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I've had 4 batteries (1 canon, 3 off brand) as well as an off brand AC adapter for my Canon 7D. Two off brand batteries crapped out within a month. The other lasted 3 years and finally died. My AC adapter only lasted 4 months before it stopped working. My canon battery that I've had since I bought the camera is still ticking. Obviously, results will vary but I haven't had much luck with off brand LP-E6 batteries.

November 19, 2013 at 2:19PM, Edited September 4, 11:21AM

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Ezekiel Richter

I use one original LP-E8 and one third-party battery; the latter last not as long as the original, but is waaay cheaper – worth it.
I usually use them in camera till they're down; then recharge in the original canon recharger over night. (till they're full again) – no professional use as you might have expected...

November 19, 2013 at 2:36PM, Edited September 4, 11:21AM

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Pascal

Always buy name brand, always.

The extra cost is worth the piece of mind and the potential time lost on set when money is being spent.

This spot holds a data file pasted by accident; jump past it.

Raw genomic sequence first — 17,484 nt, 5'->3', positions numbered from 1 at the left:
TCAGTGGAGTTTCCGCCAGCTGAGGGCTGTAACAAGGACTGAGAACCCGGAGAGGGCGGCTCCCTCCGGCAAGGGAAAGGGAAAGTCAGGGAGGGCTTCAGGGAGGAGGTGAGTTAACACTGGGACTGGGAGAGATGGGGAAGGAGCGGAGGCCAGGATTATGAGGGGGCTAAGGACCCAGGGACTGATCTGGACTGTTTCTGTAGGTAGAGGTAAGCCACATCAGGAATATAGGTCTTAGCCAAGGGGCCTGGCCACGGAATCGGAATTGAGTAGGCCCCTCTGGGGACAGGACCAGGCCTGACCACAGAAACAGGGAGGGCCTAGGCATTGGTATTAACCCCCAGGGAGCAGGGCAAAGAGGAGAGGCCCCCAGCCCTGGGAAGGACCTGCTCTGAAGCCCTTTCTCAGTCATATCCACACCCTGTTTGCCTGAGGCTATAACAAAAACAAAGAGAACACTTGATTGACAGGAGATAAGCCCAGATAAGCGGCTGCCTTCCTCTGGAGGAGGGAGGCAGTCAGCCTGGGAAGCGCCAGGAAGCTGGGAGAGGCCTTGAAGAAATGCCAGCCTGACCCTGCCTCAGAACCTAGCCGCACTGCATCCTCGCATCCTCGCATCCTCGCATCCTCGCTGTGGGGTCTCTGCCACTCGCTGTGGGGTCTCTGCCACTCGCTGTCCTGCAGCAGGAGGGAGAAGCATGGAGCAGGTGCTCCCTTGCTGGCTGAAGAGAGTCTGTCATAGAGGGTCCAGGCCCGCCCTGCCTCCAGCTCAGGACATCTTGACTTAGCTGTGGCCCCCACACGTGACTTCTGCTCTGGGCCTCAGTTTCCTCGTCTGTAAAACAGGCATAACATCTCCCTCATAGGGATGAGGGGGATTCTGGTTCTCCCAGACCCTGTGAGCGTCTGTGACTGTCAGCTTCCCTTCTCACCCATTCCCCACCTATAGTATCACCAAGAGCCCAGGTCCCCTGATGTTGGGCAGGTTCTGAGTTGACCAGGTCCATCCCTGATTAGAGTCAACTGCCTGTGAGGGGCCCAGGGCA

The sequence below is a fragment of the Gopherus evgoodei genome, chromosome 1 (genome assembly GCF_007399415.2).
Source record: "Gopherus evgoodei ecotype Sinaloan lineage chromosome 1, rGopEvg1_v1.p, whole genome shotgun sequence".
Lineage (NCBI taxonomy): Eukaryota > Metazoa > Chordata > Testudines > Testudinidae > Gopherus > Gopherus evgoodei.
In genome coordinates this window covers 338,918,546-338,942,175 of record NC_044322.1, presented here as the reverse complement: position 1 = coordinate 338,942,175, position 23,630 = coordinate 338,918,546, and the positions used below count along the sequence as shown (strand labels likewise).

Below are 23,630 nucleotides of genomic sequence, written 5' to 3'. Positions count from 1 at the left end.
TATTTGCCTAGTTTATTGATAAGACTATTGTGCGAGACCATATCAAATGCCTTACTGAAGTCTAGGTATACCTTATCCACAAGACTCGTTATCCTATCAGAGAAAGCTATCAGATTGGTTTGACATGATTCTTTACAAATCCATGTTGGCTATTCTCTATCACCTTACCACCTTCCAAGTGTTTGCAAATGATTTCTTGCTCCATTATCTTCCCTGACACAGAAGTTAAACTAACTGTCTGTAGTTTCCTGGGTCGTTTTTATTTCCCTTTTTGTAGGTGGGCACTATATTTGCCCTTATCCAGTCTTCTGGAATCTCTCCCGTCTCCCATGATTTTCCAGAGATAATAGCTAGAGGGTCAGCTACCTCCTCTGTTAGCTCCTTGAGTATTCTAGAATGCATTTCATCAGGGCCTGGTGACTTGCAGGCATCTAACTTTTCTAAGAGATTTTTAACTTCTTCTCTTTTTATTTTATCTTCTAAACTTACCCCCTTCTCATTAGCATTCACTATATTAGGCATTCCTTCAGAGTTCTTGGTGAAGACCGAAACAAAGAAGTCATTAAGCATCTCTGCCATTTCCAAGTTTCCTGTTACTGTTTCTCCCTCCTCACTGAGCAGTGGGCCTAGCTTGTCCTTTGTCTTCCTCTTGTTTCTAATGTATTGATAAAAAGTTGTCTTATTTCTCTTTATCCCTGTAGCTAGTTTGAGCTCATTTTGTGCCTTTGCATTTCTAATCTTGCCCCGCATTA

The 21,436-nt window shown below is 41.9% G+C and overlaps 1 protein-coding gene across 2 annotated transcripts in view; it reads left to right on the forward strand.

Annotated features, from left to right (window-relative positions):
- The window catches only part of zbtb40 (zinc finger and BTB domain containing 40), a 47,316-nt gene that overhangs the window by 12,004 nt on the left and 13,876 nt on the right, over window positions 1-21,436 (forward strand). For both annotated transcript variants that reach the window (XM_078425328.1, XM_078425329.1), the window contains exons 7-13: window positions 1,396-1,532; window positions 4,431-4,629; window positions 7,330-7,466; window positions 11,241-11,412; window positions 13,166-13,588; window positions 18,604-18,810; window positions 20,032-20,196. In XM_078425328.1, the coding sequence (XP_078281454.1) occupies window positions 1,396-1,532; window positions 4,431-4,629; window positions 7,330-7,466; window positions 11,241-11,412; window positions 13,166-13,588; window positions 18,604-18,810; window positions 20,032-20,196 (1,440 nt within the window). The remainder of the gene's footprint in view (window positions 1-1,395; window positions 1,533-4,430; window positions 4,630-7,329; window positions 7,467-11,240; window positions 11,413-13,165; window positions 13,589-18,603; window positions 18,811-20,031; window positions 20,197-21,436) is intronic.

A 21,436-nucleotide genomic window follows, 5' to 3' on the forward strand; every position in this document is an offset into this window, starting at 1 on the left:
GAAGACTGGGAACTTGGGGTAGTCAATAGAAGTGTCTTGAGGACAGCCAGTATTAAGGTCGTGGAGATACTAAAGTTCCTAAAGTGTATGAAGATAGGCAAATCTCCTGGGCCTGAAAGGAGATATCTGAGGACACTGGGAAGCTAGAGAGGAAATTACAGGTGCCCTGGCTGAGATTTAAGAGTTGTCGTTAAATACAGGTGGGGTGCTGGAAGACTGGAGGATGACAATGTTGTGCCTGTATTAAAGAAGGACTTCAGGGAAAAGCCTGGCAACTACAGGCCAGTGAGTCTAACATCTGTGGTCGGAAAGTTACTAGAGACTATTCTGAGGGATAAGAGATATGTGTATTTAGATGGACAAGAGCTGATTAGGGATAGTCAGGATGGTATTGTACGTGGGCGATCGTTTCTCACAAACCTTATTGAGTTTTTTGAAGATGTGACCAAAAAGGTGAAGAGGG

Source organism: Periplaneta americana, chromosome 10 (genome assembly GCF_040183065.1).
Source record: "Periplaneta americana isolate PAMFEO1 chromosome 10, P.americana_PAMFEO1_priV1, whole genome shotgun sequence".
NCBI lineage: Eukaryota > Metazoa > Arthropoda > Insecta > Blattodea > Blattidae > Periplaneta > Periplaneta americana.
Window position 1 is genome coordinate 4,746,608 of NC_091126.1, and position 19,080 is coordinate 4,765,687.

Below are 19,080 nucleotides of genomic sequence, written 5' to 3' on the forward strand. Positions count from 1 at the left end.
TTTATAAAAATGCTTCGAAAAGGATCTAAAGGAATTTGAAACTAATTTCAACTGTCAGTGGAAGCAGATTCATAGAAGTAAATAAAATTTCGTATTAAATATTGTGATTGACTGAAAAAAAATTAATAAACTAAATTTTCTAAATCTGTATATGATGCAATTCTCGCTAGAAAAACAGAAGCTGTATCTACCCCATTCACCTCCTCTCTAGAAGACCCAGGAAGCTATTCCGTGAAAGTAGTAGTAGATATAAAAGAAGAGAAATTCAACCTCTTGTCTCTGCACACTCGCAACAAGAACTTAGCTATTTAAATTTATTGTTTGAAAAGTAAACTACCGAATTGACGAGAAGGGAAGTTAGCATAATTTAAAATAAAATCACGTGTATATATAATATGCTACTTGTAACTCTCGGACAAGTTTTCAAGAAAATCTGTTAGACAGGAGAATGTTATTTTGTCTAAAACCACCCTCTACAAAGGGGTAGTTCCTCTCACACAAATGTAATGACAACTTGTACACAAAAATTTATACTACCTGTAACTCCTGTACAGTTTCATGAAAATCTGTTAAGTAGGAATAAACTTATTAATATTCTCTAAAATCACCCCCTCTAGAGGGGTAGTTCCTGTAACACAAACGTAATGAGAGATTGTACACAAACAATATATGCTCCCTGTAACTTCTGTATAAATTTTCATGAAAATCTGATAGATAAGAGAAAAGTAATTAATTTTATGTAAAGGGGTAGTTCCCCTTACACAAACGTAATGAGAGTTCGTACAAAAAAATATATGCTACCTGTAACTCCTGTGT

November 19, 2013 at 2:38PM, Edited September 4, 11:21AM

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Could you post a link to where I can buy original Canon battteries

November 19, 2013 at 11:21PM, Edited September 4, 11:21AM

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This is a bad comparison. First off- there are about a dozen companies making these batteries. My experience has been that the canon are more reliable, but I have a few non-canon that last LONGER in my small HD or in the camera. This includes some $10 cheapo's.

Second; brand new batteries need a few cycles to get their full capacity.

I charge Lithiom ion batteries anytime.

November 19, 2013 at 3:42PM, Edited September 4, 11:21AM

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I should mention I have about 15-20 batteries total (wedding work, 3 cameras).

November 19, 2013 at 3:43PM, Edited September 4, 11:21AM

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Also, you need to check the capacity, some OEMs are less than 1800mAh (LP-E6's capacity), I mistakenly bought a couple that were 1300mAh - still worked fine. My next set were 2100mAh which completely outperform the Canon originals (in my own unscientific estimation) for less than a third the price!